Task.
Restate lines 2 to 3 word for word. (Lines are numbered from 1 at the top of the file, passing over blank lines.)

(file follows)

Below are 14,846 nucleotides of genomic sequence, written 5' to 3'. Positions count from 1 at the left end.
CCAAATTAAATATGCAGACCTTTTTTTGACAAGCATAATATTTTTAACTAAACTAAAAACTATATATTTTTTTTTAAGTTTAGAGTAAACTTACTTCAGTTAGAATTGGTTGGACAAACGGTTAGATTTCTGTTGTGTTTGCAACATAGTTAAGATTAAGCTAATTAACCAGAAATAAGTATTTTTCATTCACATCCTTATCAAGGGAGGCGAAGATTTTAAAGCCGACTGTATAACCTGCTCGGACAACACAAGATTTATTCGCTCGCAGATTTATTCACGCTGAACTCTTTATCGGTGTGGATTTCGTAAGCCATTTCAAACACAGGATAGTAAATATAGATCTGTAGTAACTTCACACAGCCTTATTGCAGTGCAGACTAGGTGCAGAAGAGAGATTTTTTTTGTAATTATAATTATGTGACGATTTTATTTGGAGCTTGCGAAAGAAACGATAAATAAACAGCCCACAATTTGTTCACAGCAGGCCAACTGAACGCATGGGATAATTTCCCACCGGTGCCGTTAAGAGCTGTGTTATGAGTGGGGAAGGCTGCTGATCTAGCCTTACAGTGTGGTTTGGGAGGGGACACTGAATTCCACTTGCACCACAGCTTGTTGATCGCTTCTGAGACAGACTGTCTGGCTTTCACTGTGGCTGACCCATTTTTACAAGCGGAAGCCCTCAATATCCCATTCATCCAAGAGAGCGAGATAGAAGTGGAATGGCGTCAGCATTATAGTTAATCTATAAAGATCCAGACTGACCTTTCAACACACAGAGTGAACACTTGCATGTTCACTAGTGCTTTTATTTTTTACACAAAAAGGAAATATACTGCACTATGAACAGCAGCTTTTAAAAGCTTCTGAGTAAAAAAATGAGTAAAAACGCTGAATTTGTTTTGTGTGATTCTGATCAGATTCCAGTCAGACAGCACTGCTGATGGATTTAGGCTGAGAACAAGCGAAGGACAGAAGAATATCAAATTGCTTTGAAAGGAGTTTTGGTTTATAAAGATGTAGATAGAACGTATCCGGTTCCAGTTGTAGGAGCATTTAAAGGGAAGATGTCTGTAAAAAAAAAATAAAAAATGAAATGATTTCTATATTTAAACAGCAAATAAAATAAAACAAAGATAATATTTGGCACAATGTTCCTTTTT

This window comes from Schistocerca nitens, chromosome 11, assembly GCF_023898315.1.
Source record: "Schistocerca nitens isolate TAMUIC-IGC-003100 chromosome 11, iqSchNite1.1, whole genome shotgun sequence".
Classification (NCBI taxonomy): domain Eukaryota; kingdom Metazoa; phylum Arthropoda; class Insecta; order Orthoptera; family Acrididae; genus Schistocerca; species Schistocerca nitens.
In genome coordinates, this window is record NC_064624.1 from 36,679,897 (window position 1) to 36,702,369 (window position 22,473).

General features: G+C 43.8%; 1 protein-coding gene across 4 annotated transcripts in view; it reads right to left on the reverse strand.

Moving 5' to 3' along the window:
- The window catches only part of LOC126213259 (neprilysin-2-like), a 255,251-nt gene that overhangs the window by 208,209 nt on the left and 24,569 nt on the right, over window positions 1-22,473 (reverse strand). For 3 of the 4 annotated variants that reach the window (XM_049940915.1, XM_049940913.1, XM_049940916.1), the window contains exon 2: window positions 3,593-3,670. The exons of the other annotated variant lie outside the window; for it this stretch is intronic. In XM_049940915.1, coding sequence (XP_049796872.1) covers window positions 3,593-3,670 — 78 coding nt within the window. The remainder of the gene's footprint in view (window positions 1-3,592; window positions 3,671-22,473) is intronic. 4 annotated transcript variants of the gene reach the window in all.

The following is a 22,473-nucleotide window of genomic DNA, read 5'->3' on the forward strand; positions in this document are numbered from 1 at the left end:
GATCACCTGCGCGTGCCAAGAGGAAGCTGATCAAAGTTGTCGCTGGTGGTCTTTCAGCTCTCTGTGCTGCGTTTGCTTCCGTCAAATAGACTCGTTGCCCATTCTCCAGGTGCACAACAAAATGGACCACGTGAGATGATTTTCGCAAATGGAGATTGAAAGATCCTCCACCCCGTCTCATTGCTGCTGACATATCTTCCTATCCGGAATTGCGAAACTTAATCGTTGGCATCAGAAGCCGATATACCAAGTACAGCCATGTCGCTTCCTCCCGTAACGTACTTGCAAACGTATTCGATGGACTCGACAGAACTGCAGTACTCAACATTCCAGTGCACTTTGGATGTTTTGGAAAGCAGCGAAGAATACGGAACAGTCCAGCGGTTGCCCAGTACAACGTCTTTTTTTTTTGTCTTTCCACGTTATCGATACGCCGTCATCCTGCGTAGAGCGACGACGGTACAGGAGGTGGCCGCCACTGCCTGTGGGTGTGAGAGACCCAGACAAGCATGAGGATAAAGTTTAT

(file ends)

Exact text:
CCAAATTAAATATGCAGACCTTTTTTTGACAAGCATAATATTTTTAACTAAACTAAAAACTATATATTTTTTTTTAAGTTTAGAGTAAACTTACTTCAGTTAGAATTGGTTGGACAAACGGTTAGATTTCTGTTGTGTTTGCAACATAGTTAAGATTAAGCTAATTAACCAGAAATAAGTATTTTTCATTCACATCCTTATCAAGGGAGGCGAAGATTTTAAAGCCGACTGTATAACCTGCTCGGACAACACAAGATTTATTCGCTCGCAGATTTATTCACGCTGAACTCTTTATCGGTGTGGATTTCGTAAGCCATTTCAAACACAGGATAGTAAATATAGATCTGTAGTAACTTCACACAGCCTTATTGCAGTGCAGACTAGGTGCAGAAGAGAGATTTTTTTTGTAATTATAATTATGTGACGATTTTATTTGGAGCTTGCGAAAGAAACGATAAATAAACAGCCCACAATTTGTTCACAGCAGGCCAACTGAACGCATGGGATAATTTCCCACCGGTGCCGTTAAGAGCTGTGTTATGAGTGGGGAAGGCTGCTGATCTAGCCTTACAGTGTGGTTTGGGAGGGGACACTGAATTCCACTTGCACCACAGCTTGTTGATCGCTTCTGAGACAGACTGTCTGGCTTTCACTGTGGCTGACCCATTTTTACAAGCGGAAGCCCTCAATATCCCATTCATCCAAGAGAGCGAGATAGAAGTGGAATGGCGTCAGCATTATAGTTAATCTATAAAGATCCAGACTGACCTTTCAACACACAGAGTGAACACTTGCATGTTCACTAGTGCTTTTATTTTTTACACAAAAAGGAAATATACTGCACTATGAACAGCAGCTTTTAAAAGCTTCTGAGTAAAAAAATGAGTAAAAACGCTGAATTTGTTTTGTGTGATTCTGATCAGATTCCAGTCAGACAGCACTGCTGATGGATTTAGGCTGAGAACAAGCGAAGGACAGAAGAATATCAAATTGCTTTGAAAGGAGTTTTGGTTTATAAAGATGTAGATAGAACGTATCCGGTTCCAGTTGTAGGAGCATTTAAAGGGAAGATGTCTGTAAAAAAAAAATAAAAAATGAAATGATTTCTATATTTAAACAGCAAATAAAATAAAACAAAGATAATATTTGGCACAATGTTCCTTTTT

This window comes from Schistocerca nitens, chromosome 11, assembly GCF_023898315.1.